Is it Cricket?

These are difficult times to be a cricketer here. Mind you, under normal circumstances it would be busy times with a major championship not too far away (ACC T20 Cup gets underway in a fortnight).
Cricketers in Nepal have always considered themselves unlucky. In the beginning days ofcricket here, most could not play, given it was only within a reach of richerfew. Hence most were unlucky. Till late 90s, Nepal had no participation atinternational level, so the players were said to be unlucky. When the cricket administration prospered and coffers did not show zero balance, the cricketers said they were unlucky as they did not receive anything out of it.

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Full stop for Fed Express? Maybe not

And the Fed Express crashed, after going 2 sets up, for the first time in 179 Grand Slam matches he’s played. The Muhammad Ali look-alike – although a much softer and more erratic version – Jo-Wilfried Tsonga did the unthinkable, stopping clocks and hearts at 4:24 PM on Centre Court on Wimbledon.
Tim Henman, who carried the British torch (read the lone hope) at the Wimbledon towards the turn of the century, had tipped Roger Federer to win the title this time around. The logic was, Federer has become more carefree with age. And that would help him take more risk and kill the opponents. Alas! Henman’s prediction missed just as his volleys did at the Wimbledon’s 4 semi-finals. 

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The Royal story: A decade and counting…

The story begins in 2001…
The Information:
Yours truly got a call just a couple of hours after midnight from a friend. You never feel good getting a call before dawn, unless you’re in your prime teenage. The phone ring is always eerie (mobile phones were not in the range of entry-level job holders then), if you’ve just hit the best part of the sleep. And it was a male friend. Nothing friendly about the call, no greetings exchanged. A shock: “Did you hear about what happened at the palace?” Now you don’t expect a Royal palace to be a topic of ice breaker, that too, at such a time.
That’s enough to dispel thoughts about your friend being lunatic, because he’s a fellow journalist. Journalism is a serious business. A year into journalism – that too in the country’s best read English daily – makes you feel that you have to be an expert on whatever happens in the known universe (although I was primarily supposed to be know-all in Sports). The news was sketchy and we did not really figure out at the moment that we were talking of a massacre. The sleep, that had started only a few hours ago was nowhere in sight. After all, it was an issue about the Royals. And then you think, you were near the place of incident (Thamel), only a few hours ago. “How did I miss something then?”, a question makes rounds in your head. No answers.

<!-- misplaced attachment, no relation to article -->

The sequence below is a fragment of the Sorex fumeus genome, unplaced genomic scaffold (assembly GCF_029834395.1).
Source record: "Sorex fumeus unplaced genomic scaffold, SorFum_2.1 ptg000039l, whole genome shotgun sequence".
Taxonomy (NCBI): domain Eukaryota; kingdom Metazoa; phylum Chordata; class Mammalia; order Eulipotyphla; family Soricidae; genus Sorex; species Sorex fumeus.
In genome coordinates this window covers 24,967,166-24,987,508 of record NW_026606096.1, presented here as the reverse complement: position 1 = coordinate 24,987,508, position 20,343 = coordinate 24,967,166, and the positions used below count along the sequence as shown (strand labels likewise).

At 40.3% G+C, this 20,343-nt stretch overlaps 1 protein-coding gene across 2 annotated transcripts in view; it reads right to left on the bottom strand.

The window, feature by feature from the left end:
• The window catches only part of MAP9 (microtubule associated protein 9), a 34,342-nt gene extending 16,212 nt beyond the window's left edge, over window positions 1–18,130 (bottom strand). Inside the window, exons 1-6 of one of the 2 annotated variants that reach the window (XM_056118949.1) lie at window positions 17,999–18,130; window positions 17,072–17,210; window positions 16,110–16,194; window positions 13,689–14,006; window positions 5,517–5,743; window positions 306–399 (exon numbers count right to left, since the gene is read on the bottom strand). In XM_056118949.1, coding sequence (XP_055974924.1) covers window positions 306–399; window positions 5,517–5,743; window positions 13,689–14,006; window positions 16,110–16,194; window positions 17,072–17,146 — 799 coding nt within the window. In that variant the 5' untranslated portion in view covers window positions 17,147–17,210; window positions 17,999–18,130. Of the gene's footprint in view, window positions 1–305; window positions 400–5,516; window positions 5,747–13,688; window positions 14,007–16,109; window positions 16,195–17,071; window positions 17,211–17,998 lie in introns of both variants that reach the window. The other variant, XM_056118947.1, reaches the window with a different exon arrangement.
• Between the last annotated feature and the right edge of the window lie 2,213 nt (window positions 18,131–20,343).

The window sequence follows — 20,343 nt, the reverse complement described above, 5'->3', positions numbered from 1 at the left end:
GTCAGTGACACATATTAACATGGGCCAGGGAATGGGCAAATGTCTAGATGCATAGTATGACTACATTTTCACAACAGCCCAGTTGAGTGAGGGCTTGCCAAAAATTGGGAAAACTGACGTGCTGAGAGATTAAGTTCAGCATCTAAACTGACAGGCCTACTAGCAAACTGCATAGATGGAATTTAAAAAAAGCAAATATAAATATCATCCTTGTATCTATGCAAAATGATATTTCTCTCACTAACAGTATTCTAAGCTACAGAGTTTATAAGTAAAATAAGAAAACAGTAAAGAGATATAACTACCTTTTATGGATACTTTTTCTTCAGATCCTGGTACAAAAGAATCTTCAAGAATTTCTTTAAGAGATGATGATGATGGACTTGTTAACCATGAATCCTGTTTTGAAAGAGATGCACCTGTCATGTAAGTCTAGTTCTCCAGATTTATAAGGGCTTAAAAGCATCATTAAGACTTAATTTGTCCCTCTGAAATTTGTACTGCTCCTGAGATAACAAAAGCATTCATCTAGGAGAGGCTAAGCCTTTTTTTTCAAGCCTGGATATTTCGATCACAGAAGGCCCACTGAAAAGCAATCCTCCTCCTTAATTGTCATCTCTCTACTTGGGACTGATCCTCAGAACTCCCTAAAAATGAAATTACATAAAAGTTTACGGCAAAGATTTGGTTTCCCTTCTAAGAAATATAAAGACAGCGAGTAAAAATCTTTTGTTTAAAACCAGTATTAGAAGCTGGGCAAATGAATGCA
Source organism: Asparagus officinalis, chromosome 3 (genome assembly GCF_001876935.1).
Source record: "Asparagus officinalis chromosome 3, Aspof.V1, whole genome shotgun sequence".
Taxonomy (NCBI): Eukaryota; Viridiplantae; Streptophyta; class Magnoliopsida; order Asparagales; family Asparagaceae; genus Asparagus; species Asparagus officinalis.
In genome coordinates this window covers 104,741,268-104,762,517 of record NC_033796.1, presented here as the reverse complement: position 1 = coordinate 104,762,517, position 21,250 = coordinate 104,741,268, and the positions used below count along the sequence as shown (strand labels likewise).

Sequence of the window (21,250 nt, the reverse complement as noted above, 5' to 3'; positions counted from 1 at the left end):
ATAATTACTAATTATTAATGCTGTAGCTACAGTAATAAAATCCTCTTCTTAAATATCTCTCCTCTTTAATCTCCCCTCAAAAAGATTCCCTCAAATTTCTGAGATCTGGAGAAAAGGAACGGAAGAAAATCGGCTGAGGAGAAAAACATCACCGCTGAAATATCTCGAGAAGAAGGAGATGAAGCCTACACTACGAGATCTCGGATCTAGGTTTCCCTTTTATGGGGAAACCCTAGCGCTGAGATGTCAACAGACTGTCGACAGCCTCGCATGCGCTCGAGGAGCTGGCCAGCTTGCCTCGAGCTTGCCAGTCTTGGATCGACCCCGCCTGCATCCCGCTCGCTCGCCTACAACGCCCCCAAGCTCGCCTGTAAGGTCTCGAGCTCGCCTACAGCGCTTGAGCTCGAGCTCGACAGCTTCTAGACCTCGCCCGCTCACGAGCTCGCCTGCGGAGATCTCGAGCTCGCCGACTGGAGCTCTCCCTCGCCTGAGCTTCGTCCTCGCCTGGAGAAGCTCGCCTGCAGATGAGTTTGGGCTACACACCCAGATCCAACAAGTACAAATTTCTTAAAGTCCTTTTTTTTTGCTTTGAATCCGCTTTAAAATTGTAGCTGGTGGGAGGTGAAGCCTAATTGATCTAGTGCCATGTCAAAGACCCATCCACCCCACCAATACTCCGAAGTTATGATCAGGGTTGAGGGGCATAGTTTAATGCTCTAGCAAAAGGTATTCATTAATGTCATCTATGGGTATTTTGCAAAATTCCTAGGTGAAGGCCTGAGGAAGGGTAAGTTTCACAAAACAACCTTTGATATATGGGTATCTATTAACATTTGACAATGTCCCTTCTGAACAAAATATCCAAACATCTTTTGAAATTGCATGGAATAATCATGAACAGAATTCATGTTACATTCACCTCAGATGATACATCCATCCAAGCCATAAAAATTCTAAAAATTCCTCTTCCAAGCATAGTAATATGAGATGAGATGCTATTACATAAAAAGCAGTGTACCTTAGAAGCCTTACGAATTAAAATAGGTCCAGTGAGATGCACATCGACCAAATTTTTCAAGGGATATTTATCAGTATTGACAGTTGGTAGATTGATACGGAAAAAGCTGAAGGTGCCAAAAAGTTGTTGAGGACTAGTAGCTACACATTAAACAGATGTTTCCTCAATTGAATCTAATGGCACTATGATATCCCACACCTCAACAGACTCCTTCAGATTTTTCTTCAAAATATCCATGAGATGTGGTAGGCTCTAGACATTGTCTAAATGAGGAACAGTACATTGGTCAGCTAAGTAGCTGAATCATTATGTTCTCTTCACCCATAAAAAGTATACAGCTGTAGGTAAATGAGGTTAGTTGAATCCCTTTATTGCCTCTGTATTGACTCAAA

Good Bye, Roy!

If you’ve followed this week’s sports pages and talk shows on TV closely, it would appear as if Nepali cricket is about to change. The scenes are changing and changing fast.

We are about to see the departmental teams (Police Club and Armed Police Force) in cricket. There are now 8 cricketing regions, up from existing 6. Not much needs to be said about the departmental teams and their contribution to Nepali sport. And to everybody’s excitement, APF have announced their intentions for the domestic league by signing the top names in Nepali cricket already.

With the national team captain already in their ranks, APF is sure to draw a lot of attention, should competitive cricket be held on schedule. The arrival of two teams is sure to heat up the market for the cricketers, as some regions – which are more in number now – will also see the cricket fertile lands drying up for themselves. However, this is an age for competition and Darwin’s theory – survival of the fittest – is sure to decide future of a number of cricketers.

However, all that could be termed secondary in light of a huge decision taken by the Cricket Association of Nepal. It has decided not to extend, or rather demand extension, of its long serving coach, Roy Luke Dias.

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